project image
Anton Nickel
THE COMPLETE & CONDENSED STAGE DIRECTIONS OF EUGENE O’NEILL, VOLUME 1: EARLY PLAYS / LOST PLAYS

first performed on September 8, 2011
Kraine Theater, New York, NY
performed 20 times in 2011

CHRISTOPHER LOAR

with the New York Neo-Futurists
christopher@nynf.org

THE COMPLETE & CONDENSED STAGE DIRECTIONS OF EUGENE O’NEILL, VOLUME 1: EARLY PLAYS / LOST PLAYS
CHRISTOPHER LOAR

I first started playing around with Eugene O’Neill’s stage directions in 2009. I had recently joined the ensemble of the New York Neo-Futurists and was looking for a way to adapt one of my favorite plays,

Long Day’s Journey into Night

, into a short piece that could run in the Neo’s weekly “Too Much Light Makes The Baby Go Blind (30 Plays in 60 minutes).” The company’s non-illusory aesthetic of making theater with performers that are “who they are, where they are, and are doing what they are doing” provided the point of entry. If we couldn’t play characters, couldn’t manufacture emotions and couldn’t pretend we were anyone else but ourselves, then how could we possibly render the plays? By doing the stage directions and only the stage directions.

Eugene O’Neill’s stage directions are legendary; in them we find the unrequited dreams of a failed poet who became a Nobel Prize-winning playwright. After crafting a curious rendition of one pivotal scene in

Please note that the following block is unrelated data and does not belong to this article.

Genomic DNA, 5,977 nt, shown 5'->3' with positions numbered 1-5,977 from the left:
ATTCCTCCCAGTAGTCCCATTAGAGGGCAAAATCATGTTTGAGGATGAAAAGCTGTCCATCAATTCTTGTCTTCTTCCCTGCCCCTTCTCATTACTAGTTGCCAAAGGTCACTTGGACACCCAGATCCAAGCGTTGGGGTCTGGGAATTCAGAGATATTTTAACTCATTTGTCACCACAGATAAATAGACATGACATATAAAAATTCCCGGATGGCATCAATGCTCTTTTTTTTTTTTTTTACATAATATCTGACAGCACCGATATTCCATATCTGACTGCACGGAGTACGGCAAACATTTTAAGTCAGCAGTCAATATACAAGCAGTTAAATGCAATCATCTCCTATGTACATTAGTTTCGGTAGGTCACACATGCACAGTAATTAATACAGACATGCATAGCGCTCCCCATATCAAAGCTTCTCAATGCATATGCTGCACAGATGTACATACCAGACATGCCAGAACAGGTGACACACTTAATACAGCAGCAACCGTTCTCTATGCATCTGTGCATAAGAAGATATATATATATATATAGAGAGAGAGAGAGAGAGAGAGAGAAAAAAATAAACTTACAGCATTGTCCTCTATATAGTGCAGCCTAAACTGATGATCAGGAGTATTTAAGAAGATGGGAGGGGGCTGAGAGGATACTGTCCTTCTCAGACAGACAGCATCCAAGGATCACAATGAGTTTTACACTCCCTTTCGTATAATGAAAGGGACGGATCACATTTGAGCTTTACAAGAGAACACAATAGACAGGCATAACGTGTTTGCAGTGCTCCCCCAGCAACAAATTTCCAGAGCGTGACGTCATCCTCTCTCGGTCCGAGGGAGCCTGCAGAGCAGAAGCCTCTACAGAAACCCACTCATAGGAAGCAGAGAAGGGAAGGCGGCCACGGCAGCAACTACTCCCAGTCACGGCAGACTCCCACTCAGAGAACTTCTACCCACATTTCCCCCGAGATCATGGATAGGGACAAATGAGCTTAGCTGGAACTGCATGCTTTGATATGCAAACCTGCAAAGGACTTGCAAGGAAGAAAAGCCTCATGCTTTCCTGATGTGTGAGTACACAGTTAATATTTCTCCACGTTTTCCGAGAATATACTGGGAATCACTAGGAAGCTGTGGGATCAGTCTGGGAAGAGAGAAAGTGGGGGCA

Long Day’s Journey into Night

, I became more and more obsessed with O’Neill and his stage directions. I wondered if all of his plays could be broken down and staged without any dialogue at all. After plumbing the entire canon of his work, I learned just how paranoid he was: his meticulously prescribed stage directions proved to be a kind of insurance against anyone screwing his plays up, as if he wrote them in fear of actors. Isolating his work to just the material that is famously ignored provokes many interesting challenges in rehearsal. How does a person “get ready to crush her with the weight of his eloquence,” or “burst forth” or “throw himself into the easiest chair”? And, most importantly, can his plays be conveyed without the words of his characters? The interpretations are multitudinous. The opportunities for surprise (and failure) are infinite. “The Complete and Condensed Stage Directions of Eugene O’Neill Volume One: Early Plays / Lost Plays” is my first venture into adapting a famous American dramatist. It is a sampling of the earliest and most awkward works of a downtown NYC theater hero from the last century. As someone who once knew a little bit about O’Neill and then stumbled into addiction to him, I wanted to share my fascination with this very controlling and inspiring writer.